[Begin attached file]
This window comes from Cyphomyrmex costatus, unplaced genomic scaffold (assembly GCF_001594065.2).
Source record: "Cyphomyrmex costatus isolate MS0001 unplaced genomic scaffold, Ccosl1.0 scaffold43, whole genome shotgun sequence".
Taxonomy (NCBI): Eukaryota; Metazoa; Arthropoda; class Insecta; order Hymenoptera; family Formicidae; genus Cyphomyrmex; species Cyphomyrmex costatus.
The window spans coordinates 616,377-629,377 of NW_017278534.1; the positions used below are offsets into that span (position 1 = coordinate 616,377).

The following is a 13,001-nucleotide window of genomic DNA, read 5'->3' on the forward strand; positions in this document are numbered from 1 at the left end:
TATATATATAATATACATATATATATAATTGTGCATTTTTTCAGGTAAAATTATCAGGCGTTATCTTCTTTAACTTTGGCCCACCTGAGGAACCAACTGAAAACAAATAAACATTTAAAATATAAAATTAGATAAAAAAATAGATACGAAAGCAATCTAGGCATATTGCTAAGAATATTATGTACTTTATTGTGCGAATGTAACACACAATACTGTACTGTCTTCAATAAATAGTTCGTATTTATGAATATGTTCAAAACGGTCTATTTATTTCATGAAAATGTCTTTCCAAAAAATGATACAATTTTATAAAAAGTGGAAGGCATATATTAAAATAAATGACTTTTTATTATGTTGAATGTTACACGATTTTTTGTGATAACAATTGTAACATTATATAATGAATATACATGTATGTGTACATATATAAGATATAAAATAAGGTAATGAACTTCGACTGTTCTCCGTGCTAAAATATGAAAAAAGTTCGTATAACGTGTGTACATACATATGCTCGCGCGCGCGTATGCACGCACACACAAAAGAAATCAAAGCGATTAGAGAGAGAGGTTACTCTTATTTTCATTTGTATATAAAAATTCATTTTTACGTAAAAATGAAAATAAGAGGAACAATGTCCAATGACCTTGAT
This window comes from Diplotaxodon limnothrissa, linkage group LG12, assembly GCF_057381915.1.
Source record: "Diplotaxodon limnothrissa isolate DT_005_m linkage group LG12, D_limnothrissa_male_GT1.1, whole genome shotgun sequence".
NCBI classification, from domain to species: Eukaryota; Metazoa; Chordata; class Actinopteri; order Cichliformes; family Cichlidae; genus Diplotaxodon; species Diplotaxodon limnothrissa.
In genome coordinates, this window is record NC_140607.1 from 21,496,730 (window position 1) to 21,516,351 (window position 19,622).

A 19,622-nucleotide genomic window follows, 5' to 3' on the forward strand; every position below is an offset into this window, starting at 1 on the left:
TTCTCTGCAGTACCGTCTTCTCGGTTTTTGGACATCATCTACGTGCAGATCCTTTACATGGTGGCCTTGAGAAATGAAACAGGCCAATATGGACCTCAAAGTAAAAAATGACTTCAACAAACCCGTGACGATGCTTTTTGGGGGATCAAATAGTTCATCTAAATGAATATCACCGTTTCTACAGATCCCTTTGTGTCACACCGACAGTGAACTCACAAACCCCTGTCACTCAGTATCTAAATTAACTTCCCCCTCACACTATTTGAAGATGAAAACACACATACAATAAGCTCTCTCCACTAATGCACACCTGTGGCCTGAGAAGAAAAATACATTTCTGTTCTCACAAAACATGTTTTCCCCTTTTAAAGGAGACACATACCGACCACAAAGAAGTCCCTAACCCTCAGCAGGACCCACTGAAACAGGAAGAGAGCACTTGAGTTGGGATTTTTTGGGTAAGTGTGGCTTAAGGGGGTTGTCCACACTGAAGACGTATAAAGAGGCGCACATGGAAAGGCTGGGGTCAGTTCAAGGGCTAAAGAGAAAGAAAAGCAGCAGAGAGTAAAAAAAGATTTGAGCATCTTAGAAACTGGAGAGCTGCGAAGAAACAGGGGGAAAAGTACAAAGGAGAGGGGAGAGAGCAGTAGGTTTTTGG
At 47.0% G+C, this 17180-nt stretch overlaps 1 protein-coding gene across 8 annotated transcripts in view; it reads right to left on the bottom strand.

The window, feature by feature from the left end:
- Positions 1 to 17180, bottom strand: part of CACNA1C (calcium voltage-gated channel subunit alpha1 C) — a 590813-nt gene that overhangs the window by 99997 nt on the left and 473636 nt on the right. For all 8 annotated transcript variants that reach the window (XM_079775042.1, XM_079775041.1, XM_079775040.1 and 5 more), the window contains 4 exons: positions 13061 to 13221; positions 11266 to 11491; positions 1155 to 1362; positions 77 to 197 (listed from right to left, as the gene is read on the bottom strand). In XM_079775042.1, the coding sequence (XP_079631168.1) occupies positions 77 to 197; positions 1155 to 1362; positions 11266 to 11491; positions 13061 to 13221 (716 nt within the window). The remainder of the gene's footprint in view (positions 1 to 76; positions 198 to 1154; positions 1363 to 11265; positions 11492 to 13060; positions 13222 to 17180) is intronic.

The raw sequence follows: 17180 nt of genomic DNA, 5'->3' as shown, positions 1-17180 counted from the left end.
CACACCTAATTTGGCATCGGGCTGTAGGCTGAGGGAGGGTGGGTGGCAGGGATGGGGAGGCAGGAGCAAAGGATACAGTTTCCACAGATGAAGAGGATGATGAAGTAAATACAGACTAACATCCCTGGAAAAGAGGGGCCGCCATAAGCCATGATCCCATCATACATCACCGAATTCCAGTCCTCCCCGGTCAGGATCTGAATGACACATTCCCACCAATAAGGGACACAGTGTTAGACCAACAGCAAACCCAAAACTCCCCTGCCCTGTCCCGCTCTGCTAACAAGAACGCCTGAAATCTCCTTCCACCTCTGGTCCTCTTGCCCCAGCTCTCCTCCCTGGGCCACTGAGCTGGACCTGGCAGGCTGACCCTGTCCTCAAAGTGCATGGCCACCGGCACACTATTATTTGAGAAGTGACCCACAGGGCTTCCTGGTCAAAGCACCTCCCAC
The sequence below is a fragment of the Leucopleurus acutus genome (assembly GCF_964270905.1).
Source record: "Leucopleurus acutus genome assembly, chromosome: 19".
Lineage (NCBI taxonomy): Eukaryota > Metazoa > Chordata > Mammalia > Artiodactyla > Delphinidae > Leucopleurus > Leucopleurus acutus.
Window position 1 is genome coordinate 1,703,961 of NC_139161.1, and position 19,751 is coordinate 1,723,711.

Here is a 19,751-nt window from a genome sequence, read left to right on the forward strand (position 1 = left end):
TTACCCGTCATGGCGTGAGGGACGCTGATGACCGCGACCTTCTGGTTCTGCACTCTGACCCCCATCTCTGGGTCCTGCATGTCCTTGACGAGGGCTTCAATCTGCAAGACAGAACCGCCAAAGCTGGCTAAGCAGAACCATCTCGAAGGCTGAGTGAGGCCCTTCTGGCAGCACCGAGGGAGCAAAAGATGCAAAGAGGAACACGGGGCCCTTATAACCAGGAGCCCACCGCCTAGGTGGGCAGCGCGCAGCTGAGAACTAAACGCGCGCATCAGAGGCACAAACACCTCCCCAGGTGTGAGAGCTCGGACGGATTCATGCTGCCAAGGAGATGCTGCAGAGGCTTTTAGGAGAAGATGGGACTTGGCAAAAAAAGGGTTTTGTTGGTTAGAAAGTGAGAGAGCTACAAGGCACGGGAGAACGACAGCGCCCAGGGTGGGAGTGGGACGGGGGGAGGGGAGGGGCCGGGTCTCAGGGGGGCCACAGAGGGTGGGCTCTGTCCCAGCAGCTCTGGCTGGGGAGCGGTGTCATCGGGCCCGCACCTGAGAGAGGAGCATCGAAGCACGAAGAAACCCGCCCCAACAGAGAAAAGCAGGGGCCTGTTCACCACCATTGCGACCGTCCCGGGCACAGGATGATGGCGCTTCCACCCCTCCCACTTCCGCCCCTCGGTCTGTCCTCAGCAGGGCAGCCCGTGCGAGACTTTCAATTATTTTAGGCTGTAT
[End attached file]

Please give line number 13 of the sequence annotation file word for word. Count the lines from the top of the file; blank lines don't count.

At 47.0% G+C, this 17180-nt stretch overlaps 1 protein-coding gene across 8 annotated transcripts in view; it reads right to left on the bottom strand.